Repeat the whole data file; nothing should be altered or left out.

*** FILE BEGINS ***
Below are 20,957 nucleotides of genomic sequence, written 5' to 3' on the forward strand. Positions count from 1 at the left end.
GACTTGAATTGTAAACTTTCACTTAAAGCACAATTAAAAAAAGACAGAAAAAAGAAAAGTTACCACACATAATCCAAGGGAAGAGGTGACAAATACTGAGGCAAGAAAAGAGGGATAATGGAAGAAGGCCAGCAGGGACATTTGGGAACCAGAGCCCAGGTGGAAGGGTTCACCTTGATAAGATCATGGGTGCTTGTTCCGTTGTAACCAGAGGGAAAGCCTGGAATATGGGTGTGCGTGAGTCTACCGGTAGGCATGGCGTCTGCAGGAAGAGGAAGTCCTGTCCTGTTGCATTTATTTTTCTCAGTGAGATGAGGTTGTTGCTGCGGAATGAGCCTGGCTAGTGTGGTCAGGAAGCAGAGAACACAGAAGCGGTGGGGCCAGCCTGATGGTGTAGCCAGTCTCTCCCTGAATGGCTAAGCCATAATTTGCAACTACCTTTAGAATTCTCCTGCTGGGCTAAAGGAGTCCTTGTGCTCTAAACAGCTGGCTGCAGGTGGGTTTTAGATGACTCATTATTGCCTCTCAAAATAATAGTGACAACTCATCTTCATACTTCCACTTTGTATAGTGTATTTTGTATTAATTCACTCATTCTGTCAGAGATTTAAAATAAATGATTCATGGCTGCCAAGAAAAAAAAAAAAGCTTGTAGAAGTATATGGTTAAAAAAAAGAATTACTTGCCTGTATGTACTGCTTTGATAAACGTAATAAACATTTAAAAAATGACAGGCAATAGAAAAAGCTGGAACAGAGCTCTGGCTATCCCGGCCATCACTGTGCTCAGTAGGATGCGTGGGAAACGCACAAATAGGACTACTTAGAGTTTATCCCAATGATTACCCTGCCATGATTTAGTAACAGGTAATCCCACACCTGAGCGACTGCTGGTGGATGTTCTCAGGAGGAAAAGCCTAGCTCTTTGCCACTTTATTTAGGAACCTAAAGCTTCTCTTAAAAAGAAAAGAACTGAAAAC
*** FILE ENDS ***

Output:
Below are 20,957 nucleotides of genomic sequence, written 5' to 3' on the forward strand. Positions count from 1 at the left end.
GACTTGAATTGTAAACTTTCACTTAAAGCACAATTAAAAAAAGACAGAAAAAAGAAAAGTTACCACACATAATCCAAGGGAAGAGGTGACAAATACTGAGGCAAGAAAAGAGGGATAATGGAAGAAGGCCAGCAGGGACATTTGGGAACCAGAGCCCAGGTGGAAGGGTTCACCTTGATAAGATCATGGGTGCTTGTTCCGTTGTAACCAGAGGGAAAGCCTGGAATATGGGTGTGCGTGAGTCTACCGGTAGGCATGGCGTCTGCAGGAAGAGGAAGTCCTGTCCTGTTGCATTTATTTTTCTCAGTGAGATGAGGTTGTTGCTGCGGAATGAGCCTGGCTAGTGTGGTCAGGAAGCAGAGAACACAGAAGCGGTGGGGCCAGCCTGATGGTGTAGCCAGTCTCTCCCTGAATGGCTAAGCCATAATTTGCAACTACCTTTAGAATTCTCCTGCTGGGCTAAAGGAGTCCTTGTGCTCTAAACAGCTGGCTGCAGGTGGGTTTTAGATGACTCATTATTGCCTCTCAAAATAATAGTGACAACTCATCTTCATACTTCCACTTTGTATAGTGTATTTTGTATTAATTCACTCATTCTGTCAGAGATTTAAAATAAATGATTCATGGCTGCCAAGAAAAAAAAAAAAGCTTGTAGAAGTATATGGTTAAAAAAAAGAATTACTTGCCTGTATGTACTGCTTTGATAAACGTAATAAACATTTAAAAAATGACAGGCAATAGAAAAAGCTGGAACAGAGCTCTGGCTATCCCGGCCATCACTGTGCTCAGTAGGATGCGTGGGAAACGCACAAATAGGACTACTTAGAGTTTATCCCAATGATTACCCTGCCATGATTTAGTAACAGGTAATCCCACACCTGAGCGACTGCTGGTGGATGTTCTCAGGAGGAAAAGCCTAGCTCTTTGCCACTTTATTTAGGAACCTAAAGCTTCTCTTAAAAAGAAAAGAACTGAAAAC